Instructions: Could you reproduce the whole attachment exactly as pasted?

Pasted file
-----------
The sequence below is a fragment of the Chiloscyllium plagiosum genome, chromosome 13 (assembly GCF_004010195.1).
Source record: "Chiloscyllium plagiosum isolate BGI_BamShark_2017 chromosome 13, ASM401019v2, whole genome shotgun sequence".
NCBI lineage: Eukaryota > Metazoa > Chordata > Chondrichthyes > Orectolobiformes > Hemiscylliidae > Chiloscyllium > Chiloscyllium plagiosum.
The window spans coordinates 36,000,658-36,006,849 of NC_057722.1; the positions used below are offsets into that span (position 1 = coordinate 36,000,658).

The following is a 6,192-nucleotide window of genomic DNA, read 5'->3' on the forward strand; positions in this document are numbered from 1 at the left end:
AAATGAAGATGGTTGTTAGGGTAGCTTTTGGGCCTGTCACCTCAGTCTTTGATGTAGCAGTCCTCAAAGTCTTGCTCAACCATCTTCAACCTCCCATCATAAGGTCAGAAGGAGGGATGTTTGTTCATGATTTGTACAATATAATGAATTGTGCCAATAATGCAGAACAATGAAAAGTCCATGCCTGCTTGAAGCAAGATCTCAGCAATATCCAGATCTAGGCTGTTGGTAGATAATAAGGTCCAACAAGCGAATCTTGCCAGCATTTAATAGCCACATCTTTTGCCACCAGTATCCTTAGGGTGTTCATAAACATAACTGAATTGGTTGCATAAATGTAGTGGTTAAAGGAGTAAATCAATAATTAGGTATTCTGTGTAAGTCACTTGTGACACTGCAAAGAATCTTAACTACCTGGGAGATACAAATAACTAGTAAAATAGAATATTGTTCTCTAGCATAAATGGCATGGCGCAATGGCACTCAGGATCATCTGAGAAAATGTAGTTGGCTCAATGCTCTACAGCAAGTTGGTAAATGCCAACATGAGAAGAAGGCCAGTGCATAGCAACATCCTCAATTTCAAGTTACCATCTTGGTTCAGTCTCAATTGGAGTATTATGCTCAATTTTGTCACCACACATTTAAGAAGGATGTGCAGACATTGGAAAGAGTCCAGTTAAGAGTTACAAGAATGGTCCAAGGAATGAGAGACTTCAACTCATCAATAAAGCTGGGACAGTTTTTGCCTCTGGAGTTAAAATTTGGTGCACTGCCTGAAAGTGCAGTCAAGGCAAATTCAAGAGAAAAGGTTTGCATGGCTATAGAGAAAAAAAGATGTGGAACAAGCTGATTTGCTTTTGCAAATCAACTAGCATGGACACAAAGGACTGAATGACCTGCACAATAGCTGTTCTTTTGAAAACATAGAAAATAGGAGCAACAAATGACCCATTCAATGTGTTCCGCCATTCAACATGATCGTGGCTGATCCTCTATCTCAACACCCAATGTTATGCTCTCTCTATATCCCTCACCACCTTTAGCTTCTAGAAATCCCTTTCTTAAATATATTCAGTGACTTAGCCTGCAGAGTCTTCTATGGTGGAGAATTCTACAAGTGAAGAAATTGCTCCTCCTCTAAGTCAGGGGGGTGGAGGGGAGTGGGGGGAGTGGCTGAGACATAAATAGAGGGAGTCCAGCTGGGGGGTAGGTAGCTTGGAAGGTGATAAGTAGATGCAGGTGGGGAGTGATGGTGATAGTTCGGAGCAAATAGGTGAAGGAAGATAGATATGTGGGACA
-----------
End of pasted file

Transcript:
The sequence below is a fragment of the Chiloscyllium plagiosum genome, chromosome 13 (assembly GCF_004010195.1).
Source record: "Chiloscyllium plagiosum isolate BGI_BamShark_2017 chromosome 13, ASM401019v2, whole genome shotgun sequence".
NCBI lineage: Eukaryota > Metazoa > Chordata > Chondrichthyes > Orectolobiformes > Hemiscylliidae > Chiloscyllium > Chiloscyllium plagiosum.
The window spans coordinates 36,000,658-36,006,849 of NC_057722.1; the positions used below are offsets into that span (position 1 = coordinate 36,000,658).

The following is a 6,192-nucleotide window of genomic DNA, read 5'->3' on the forward strand; positions in this document are numbered from 1 at the left end:
AAATGAAGATGGTTGTTAGGGTAGCTTTTGGGCCTGTCACCTCAGTCTTTGATGTAGCAGTCCTCAAAGTCTTGCTCAACCATCTTCAACCTCCCATCATAAGGTCAGAAGGAGGGATGTTTGTTCATGATTTGTACAATATAATGAATTGTGCCAATAATGCAGAACAATGAAAAGTCCATGCCTGCTTGAAGCAAGATCTCAGCAATATCCAGATCTAGGCTGTTGGTAGATAATAAGGTCCAACAAGCGAATCTTGCCAGCATTTAATAGCCACATCTTTTGCCACCAGTATCCTTAGGGTGTTCATAAACATAACTGAATTGGTTGCATAAATGTAGTGGTTAAAGGAGTAAATCAATAATTAGGTATTCTGTGTAAGTCACTTGTGACACTGCAAAGAATCTTAACTACCTGGGAGATACAAATAACTAGTAAAATAGAATATTGTTCTCTAGCATAAATGGCATGGCGCAATGGCACTCAGGATCATCTGAGAAAATGTAGTTGGCTCAATGCTCTACAGCAAGTTGGTAAATGCCAACATGAGAAGAAGGCCAGTGCATAGCAACATCCTCAATTTCAAGTTACCATCTTGGTTCAGTCTCAATTGGAGTATTATGCTCAATTTTGTCACCACACATTTAAGAAGGATGTGCAGACATTGGAAAGAGTCCAGTTAAGAGTTACAAGAATGGTCCAAGGAATGAGAGACTTCAACTCATCAATAAAGCTGGGACAGTTTTTGCCTCTGGAGTTAAAATTTGGTGCACTGCCTGAAAGTGCAGTCAAGGCAAATTCAAGAGAAAAGGTTTGCATGGCTATAGAGAAAAAAAGATGTGGAACAAGCTGATTTGCTTTTGCAAATCAACTAGCATGGACACAAAGGACTGAATGACCTGCACAATAGCTGTTCTTTTGAAAACATAGAAAATAGGAGCAACAAATGACCCATTCAATGTGTTCCGCCATTCAACATGATCGTGGCTGATCCTCTATCTCAACACCCAATGTTATGCTCTCTCTATATCCCTCACCACCTTTAGCTTCTAGAAATCCCTTTCTTAAATATATTCAGTGACTTAGCCTGCAGAGTCTTCTATGGTGGAGAATTCTACAAGTGAAGAAATTGCTCCTCCTCTAAGTCAGGGGGGTGGAGGGGAGTGGGGGGAGTGGCTGAGACATAAATAGAGGGAGTCCAGCTGGGGGGTAGGTAGCTTGGAAGGTGATAAGTAGATGCAGGTGGGGAGTGATGGTGATAGTTCGGAGCAAATAGGTGAAGGAAGATAGATATGTGGGACA